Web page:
We are looking for local volunteers to help improve the river in Ramsey and the surrounding area. Volunteers will be trained in many aspects of water care, such as the monitoring and reporting of water quality and monitoring the general state of the watercourses and their surroundings. This unique opportunity will enable residents to play an active role in their local water care management, make links with the main organisations responsible for our water environment and share their knowledge with their community in general. No experience is necessary for this position as full training will be given.

For an informal discussion about this opportunity, please contact Rachael Brown at Cambridgeshire ACRE on 01353 865037 or alternatively please complete this short application form and Rachael will get back in touch with you.

 

Riverside Walk and Talks – Denver and March

The culture and history of The Fens is strongly linked with the watercourses that drain the area. However, every action on the ground has the potential to impact these watercourses.

Image from Cambridgeshire ACRE

Narrow boats on the river at March. Image from Cambridgeshire ACRE

The Water Care Partnership is hosting two guided riverside walks at Denver and March on the 20th September. This will be a chance for you to enjoy a walk along the riverside whilst also learning about some of the impacts that are affecting our rivers. The walks will be approximately 2-3 miles with frequent stops to take pictures and talk about our rivers.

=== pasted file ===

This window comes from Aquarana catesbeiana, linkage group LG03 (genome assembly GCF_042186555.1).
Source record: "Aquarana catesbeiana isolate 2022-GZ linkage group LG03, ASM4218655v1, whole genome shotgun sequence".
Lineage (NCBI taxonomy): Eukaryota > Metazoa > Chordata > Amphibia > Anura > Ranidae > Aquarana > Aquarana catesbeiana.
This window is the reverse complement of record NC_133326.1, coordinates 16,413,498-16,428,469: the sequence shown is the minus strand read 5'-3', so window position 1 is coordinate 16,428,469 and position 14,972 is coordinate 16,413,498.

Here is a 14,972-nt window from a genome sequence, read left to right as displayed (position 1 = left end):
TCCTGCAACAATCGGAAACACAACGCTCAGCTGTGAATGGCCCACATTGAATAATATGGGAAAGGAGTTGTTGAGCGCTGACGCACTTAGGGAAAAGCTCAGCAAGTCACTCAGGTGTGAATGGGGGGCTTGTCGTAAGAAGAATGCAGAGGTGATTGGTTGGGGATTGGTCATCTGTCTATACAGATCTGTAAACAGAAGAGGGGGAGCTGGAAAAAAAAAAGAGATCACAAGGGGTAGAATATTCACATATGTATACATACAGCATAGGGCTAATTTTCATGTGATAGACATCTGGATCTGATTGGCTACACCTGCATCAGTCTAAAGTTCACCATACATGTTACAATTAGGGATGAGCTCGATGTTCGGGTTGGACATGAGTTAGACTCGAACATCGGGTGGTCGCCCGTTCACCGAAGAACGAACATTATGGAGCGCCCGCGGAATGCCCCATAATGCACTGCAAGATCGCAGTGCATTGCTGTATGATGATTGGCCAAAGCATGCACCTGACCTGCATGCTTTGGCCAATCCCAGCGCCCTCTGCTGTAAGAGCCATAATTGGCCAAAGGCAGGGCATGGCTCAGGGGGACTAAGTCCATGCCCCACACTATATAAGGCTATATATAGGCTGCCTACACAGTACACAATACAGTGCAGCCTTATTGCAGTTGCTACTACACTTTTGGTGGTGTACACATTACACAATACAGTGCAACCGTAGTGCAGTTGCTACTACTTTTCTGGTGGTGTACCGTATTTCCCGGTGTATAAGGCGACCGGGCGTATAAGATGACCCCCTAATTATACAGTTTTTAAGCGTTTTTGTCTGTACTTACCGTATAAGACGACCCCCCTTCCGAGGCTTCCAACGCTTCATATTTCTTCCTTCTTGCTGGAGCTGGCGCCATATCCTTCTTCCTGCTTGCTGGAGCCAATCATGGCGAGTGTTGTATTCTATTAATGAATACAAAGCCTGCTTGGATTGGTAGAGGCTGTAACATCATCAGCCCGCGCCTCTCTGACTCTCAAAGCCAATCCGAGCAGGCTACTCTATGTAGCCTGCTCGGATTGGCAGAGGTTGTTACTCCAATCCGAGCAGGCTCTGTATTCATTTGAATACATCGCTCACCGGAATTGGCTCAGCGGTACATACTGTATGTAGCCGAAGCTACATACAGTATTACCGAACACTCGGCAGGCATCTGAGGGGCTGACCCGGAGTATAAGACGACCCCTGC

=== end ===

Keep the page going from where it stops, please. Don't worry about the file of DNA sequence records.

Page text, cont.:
River at Denver

Denver. Image by Cambridgeshire ACRE

To find out more about the Riverside Walk & Talks, please contact Jennie Thomas, Water Catchment Officer at Cambridgeshire ACRE 01353 865044 or jennifer.thomas@cambsacre.org.uk. Spaces are limited, to book please visit – www.smartsurvey.co.uk/s/walkandtalk.

Elvers Galore

An exceptionally early arrival of large numbers of elvers and eels has been recorded at the new Wiggenhall St Germans Pumping Station elver pass near Kings Lynn. After decades of very poor numbers of young eels returning from their breeding grounds in the Sargasso Sea, a significant improvement has been recorded in 2014 at many sites around the UK. At the new Wiggenhall St Germans Pumping Station, the second largest in Europe, an elver pass has been installed to allow the young eels to migrate into the waterways of the Middle Level catchment. The catchment covers 70,000 hectares of the Cambridgeshire and West Norfolk fens between the Nene Washes near Peterborough and the Ouse Washes from Earith to Downham Market.

The new St Germans Pumping Station near Wiggenhall St Germans, Kings Lynn. It is one of the largest pumping stations in Europe.          Photo Cliff Carson   ref. IMG_2394

The new St Germans Pumping Station near Wiggenhall St Germans, Kings Lynn. It is one of the largest pumping stations in Europe. Photo Cliff Carson ref. IMG_2394

At the beginning of April the first elvers of the year were seen making their way up the 35 meter long pass from the tidal River Ouse. The elver pass is an angled trough with bristle boards inside it that help the eels to climb up it. They are attracted to it by the fresh water that is trickled down the trough from the upstream side. 10,000 glass eels were recorded in the first three days of April.